It was next determined to abandon utterly the specious policy of Open Questions, and especially the great open question of Ballots which is part of the Government scheme. Lord PALMERSTON re- marked, that his character had been much traduced with respect to the sincerity and consistency of his opinions in matters of domestic policy ; and especially he had been misrepresented as approving of the Ballot question being made open as an obstruction to its ad- vancement: he had been perhaps too reserved, and too regardless of the calumniators, whom a word from him in the House would have crushed ; but now he felt it due to himself to make a conces- sion to the just doubts of the English people; and therefore he made it a personal request that he should be allowed to introduce the Ballot measure, possibly as an amendment on Sir James GRA.. nest's next Chinese motion. For he knew the heads of Sir James's forthcoming speech ; and he thought that that speech would serve as well to introduce an amendment of the kind as any thing else. Other Ministers, we hear, who had looked forward to the eclat of moving the Ballot, gave way to Lord PALMERSTON'S superior claim ; and it was ultimately resolved to make the Suffrage and the Ballot go in one measure, with a provision for Triennial (or oftener-if-need-be) Parliaments ; to be introduced by Lord PALMERSTON forthwith.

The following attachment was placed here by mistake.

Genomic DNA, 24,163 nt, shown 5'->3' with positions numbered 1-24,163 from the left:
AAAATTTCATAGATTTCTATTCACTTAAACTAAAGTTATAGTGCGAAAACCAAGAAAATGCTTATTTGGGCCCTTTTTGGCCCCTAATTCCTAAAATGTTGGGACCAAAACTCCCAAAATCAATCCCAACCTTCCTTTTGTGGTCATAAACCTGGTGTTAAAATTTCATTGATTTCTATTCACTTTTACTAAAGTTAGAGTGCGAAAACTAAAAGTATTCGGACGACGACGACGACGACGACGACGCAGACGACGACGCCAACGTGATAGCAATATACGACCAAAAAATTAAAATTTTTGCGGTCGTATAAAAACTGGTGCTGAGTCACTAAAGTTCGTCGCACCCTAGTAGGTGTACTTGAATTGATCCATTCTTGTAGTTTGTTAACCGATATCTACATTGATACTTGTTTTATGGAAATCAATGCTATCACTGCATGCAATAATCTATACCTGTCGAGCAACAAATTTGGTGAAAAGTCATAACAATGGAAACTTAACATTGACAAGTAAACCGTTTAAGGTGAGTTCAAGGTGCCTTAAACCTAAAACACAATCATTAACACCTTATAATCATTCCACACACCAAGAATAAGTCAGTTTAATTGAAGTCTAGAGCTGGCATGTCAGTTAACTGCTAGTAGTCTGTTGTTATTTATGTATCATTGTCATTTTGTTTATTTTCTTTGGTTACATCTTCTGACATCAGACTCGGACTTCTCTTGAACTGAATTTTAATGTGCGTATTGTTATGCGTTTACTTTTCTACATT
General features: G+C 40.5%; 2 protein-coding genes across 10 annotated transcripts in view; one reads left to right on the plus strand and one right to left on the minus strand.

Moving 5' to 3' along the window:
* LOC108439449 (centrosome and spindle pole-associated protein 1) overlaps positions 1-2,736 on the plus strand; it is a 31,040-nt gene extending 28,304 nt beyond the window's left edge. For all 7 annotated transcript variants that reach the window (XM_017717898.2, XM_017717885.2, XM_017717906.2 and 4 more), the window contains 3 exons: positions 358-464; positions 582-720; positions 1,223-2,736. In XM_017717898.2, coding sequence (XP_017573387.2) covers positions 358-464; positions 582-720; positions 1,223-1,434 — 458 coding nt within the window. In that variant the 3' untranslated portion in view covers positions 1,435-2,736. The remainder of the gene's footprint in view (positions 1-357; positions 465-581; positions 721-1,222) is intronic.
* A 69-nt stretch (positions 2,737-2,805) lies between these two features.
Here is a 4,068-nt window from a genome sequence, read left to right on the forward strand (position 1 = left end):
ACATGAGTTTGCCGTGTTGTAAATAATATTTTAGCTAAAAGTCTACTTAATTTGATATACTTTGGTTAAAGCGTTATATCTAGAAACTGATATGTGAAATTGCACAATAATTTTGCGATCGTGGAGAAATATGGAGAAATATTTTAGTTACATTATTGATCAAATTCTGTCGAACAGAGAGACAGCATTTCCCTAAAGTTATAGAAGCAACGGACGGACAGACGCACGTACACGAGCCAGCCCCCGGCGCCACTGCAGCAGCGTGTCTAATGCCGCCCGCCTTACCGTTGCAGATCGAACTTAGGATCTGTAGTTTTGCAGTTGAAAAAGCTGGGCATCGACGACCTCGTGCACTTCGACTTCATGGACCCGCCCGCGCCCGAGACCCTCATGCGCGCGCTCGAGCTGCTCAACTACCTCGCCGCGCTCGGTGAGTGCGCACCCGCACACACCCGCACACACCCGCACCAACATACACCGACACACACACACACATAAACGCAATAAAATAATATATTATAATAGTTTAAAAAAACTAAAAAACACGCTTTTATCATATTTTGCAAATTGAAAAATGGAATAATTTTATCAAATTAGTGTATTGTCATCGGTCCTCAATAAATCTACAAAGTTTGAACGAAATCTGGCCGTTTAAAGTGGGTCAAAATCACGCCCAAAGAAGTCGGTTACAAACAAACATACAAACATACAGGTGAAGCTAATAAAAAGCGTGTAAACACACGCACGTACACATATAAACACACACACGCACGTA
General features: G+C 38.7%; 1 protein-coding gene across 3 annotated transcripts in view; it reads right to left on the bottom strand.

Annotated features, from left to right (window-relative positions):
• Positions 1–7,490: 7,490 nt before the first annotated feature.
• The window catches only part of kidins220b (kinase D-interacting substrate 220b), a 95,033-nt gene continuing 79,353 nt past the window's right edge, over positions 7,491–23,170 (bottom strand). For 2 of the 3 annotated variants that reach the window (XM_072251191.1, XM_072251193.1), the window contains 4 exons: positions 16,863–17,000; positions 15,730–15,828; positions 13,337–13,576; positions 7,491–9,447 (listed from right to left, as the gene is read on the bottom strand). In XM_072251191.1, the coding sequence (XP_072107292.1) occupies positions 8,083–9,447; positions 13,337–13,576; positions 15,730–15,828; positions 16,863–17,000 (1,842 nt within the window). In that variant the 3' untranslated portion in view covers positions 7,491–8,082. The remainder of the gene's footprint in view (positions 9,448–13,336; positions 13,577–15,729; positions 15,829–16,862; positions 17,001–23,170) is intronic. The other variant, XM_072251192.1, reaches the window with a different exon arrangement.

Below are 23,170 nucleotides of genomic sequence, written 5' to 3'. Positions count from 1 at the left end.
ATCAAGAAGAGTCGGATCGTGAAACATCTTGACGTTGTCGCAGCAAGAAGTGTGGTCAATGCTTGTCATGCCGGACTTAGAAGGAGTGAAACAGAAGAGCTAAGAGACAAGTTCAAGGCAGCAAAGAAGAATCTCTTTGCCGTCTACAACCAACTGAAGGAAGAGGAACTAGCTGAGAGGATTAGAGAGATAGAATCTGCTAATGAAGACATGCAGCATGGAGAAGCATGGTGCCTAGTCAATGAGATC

The next measure is supposed to have been framed by Lord MELBOURNE himself. It was observed, that to bring in any bill for repeal of the Corn-laws, without other changes in the tariff, however desirable, would be futile : it was suggested, therefore, that one grand sweeping scheme should be devised for effecting an entire change in our import system. On so large a proposition no immediate decision could be made, but at all events the whole sub- ject is to be revised without delay. It is in reference to this re- form in particular, that the last number of the Edinburgh Review takes pains to show that "adverse divisions in Parliament are of very little consequence" ; and that the body of landowners are ra- pidly becoming Corn-law Repealers. The Edinburgh Review an- nounces that the change in the Corn-law is to be "a moderate fixed duty." We believe that statement is correct, though too much guarded : the duty recommended by Lord MELBOURNE is a mere registering-duty, or at most a slight revenue-duty, such as will not be burdensome to the industrious classes. But Corn-law Repeal is only a small part of the fiscal change : Mr. M‘Giteuoit's new tariff is likely to be adopted before another budget is produced, with some modifications. Those modifications are indicated by the Review already quoted, which shows that Mr. M`Grascoa's tariff is not sufficiently liberal in sonic particulars. The subject, therefore, is to be instantly investigated by a Commission ; con- sisting, it is rumoured, of Mr. Tuomes DUNCOMBE, Mr. McRae]) Seeir„ and possibly Colonel SIBTHORPE. But no delay will be permitted : the Morning Chronicle of Thursday last announces, that "the change in our system must take place soon—imme- diately."